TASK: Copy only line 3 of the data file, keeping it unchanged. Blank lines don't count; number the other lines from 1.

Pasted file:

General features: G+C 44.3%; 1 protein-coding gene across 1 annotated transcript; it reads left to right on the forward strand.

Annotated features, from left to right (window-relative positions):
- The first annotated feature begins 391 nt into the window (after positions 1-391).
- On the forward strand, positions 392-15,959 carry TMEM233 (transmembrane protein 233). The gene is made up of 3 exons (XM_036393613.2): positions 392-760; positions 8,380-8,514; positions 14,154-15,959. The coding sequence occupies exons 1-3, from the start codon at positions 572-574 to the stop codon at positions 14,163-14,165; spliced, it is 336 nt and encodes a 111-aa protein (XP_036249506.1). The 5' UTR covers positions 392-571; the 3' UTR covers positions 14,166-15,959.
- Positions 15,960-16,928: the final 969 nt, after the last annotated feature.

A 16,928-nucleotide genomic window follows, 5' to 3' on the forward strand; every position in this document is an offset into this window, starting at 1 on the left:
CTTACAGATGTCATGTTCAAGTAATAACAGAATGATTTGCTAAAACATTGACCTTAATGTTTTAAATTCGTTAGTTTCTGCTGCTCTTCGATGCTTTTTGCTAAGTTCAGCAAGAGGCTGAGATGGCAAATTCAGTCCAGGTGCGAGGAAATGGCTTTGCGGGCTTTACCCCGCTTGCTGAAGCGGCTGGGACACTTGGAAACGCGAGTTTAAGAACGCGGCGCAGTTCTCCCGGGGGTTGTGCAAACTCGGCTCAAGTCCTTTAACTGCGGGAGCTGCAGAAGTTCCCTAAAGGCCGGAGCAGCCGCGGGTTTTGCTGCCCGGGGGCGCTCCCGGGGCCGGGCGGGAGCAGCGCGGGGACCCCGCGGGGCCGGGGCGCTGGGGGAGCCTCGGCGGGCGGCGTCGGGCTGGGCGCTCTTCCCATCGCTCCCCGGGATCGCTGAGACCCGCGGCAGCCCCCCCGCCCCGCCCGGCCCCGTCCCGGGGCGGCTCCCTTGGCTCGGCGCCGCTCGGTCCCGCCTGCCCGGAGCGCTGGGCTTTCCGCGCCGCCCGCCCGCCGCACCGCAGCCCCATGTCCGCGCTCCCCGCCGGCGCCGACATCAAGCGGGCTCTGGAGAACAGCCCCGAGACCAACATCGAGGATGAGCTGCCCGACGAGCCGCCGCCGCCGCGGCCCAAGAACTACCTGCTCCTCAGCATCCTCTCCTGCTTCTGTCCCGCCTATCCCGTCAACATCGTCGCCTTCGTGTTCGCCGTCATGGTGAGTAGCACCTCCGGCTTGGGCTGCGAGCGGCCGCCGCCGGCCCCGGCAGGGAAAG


- The first annotated feature begins 391 nt into the window (after positions 1-391).